IRVINGTON, NJ, January 11, 2018 – As part of the American Red Cross Home Fire Campaign, Irvington Mayor Tony Vauss, the Irvington Municipal Council and Office of Public Safety Fire Division have partnered with the Red Cross to help reduce the number of home fire-related injuries and fatalities in Irvington.

“We are happy to join forces again with the American Red Cross and provide free smoke alarm installations for our residents,” said John F. Brown, public safety deputy director, Irvington Township. “This important program consists of four equally critical components; fire safety Information, proper smoke alarm installation, proper smoke alarm maintenance, and practicing a home fire escape plan twice a year. We appreciate and are thankful for the countless lives saved as a result of the American Red Cross Home Fire Campaign!”

In celebration of Dr. Martin Luther King, Jr. Day of Service on Monday, January 15, members of the Irvington Office of Public Safety Fire Division and volunteers with the Red Cross and other community partners will be going door-to-door in areas of Irvington’s West and North Wards installing free smoke alarms in homes that need them.

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“Smoke alarms can cut the risk of death from a home fire in half,” said Ana Montero, CEO, American Red Cross New Jersey Region. “We are proud to honor the legacy of Dr. King by joining together with Mayor Vauss and Irvington Township to help save lives.”

During the January 15 event, teams of volunteers, who will be identifiable by their uniforms and badges, will also be distributing fire safety information and talking to families about what they can do now to be prepared should a fire break out in their home.

Simple Steps Everyone Can Take to Save Lives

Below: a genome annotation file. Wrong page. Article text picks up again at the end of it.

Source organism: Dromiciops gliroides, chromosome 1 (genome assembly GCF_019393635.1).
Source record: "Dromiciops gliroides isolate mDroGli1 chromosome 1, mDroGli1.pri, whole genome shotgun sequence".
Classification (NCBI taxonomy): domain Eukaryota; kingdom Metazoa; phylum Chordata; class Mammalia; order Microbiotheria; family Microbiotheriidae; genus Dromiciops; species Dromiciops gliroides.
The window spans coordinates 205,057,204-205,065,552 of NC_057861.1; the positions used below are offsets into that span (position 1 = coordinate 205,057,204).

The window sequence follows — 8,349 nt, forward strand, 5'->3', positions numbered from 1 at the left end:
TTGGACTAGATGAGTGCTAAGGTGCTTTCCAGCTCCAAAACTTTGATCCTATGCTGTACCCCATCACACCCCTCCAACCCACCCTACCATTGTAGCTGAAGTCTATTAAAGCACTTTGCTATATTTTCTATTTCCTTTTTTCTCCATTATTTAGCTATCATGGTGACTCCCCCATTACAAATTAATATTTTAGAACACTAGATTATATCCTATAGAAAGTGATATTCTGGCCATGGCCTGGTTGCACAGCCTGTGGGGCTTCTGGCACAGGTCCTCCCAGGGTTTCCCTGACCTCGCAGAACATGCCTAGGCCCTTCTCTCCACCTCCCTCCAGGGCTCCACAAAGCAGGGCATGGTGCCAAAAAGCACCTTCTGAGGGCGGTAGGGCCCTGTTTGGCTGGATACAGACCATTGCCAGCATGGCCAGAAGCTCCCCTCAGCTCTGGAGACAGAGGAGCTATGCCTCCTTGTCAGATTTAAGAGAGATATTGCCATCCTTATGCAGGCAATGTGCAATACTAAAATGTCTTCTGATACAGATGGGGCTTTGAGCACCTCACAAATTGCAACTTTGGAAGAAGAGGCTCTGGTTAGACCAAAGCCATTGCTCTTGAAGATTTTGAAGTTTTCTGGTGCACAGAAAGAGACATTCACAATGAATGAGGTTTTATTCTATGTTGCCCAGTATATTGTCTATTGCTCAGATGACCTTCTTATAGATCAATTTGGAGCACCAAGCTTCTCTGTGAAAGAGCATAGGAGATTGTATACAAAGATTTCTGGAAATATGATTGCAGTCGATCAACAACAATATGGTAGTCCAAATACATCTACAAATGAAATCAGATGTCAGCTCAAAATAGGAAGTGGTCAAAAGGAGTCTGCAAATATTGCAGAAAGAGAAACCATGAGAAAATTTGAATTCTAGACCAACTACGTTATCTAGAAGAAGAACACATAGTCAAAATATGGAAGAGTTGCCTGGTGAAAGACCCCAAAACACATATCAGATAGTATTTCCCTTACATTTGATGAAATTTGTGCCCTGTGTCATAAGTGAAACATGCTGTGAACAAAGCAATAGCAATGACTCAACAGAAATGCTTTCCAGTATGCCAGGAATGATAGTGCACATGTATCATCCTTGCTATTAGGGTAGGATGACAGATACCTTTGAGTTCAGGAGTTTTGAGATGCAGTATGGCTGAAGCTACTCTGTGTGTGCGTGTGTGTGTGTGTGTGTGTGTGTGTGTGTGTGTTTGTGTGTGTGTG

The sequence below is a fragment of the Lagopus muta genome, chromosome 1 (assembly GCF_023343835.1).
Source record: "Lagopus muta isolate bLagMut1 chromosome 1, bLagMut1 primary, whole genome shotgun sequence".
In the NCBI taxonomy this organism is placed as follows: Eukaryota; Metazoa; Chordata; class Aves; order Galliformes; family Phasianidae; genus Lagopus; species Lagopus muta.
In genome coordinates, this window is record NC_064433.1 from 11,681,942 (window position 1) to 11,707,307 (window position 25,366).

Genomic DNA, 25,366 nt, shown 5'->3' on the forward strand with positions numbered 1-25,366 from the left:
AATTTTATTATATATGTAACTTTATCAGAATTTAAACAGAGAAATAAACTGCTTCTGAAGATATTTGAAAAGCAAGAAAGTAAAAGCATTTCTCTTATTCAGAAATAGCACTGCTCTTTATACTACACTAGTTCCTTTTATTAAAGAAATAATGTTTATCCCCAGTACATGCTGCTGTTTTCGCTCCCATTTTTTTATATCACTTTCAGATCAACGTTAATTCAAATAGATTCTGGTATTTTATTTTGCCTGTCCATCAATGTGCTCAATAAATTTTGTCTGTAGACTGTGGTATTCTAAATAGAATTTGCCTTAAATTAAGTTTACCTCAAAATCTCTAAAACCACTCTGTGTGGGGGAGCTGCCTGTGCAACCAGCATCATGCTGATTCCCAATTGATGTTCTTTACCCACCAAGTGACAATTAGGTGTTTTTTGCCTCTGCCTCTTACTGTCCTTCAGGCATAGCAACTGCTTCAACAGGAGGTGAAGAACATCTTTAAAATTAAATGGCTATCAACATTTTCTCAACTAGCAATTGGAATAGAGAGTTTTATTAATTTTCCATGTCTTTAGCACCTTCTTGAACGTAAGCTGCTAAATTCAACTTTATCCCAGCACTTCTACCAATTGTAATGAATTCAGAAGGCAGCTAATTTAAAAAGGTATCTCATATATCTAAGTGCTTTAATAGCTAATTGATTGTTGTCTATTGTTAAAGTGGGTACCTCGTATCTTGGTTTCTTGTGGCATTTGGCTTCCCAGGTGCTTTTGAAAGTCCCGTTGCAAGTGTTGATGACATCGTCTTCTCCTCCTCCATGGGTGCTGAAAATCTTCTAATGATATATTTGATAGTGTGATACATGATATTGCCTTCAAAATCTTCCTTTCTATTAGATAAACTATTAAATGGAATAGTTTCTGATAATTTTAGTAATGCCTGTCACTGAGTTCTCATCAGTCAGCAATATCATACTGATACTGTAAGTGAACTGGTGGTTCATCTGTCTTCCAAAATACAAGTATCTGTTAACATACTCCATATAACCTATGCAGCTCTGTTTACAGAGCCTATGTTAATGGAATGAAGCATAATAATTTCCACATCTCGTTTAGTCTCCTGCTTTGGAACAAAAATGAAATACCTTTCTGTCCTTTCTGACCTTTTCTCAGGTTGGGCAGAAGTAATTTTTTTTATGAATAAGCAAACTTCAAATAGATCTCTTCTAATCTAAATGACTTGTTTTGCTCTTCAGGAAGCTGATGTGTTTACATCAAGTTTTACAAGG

The Red Cross is urging everyone to take two simple steps that can save lives: check their existing smoke alarms and practice fire drills at home.

There are several things families and individuals can do to increase their chances of surviving a fire:

  • If someone doesn’t have smoke alarms, install them. At a minimum, put one on every level of the home, inside bedrooms and outside sleeping areas. Local building codes vary and there may be additional requirements where someone lives.
  • If someone does have alarms, test them today. If they don’t work, replace them.
  • Make sure that everyone in the family knows how to get out of every room and how to get out of the home in less than two minutes.
  • Practice that plan. What’s the household’s escape time?


Since the launch of the Red Cross Home Fire Campaign in October 2014, the Red Cross New Jersey Region and partners have installed more than 25,000 free smoke alarms and have helped thousands of New Jersey families learn how to create a family fire escape plan. 

The Red Cross responds to nearly 64,000 disasters each year in the United States and the vast majority of those are home fires. Throughout New Jersey, the Red Cross responded to more than 820 home fires last year, offering comfort to nearly 1,900 families and providing emergency assistance to help meet immediate needs such as shelter, food and clothing, as well as referrals and health services as needed.

For free fire safety tools and resources, visit

About the American Red Cross
The American Red Cross shelters, feeds and provides emotional support to victims of disasters; supplies about 40 percent of the nation's blood; teaches skills that save lives; provides international humanitarian aid; and supports military members and their families. The Red Cross is a not-for-profit organization that depends on volunteers and the generosity of the American public to perform its mission. For more information, please visit or visit us on Twitter at @RedCross.

About the American Red Cross in New Jersey 
The American Red Cross provides programs and services to a population of 8.8 million in New Jersey. The Red Cross trains and mobilizes more than 5,000 volunteers who support the delivery of services throughout the state. In New Jersey last year, the Red Cross responded to more than 820 local disasters, mostly home fires, helping nearly 1,900 displaced families; collected more than 90,500 units of blood through blood drives and Red Cross Blood Donation Centers; provided more than 4,180 military family case services with emergency messages, helping families find assistance and/or get counseling and referrals; and trained more than 113,200 individuals with life-saving skills in preparedness, CPR, AED use, first aid and aquatics. For more information, please visit and follow us on

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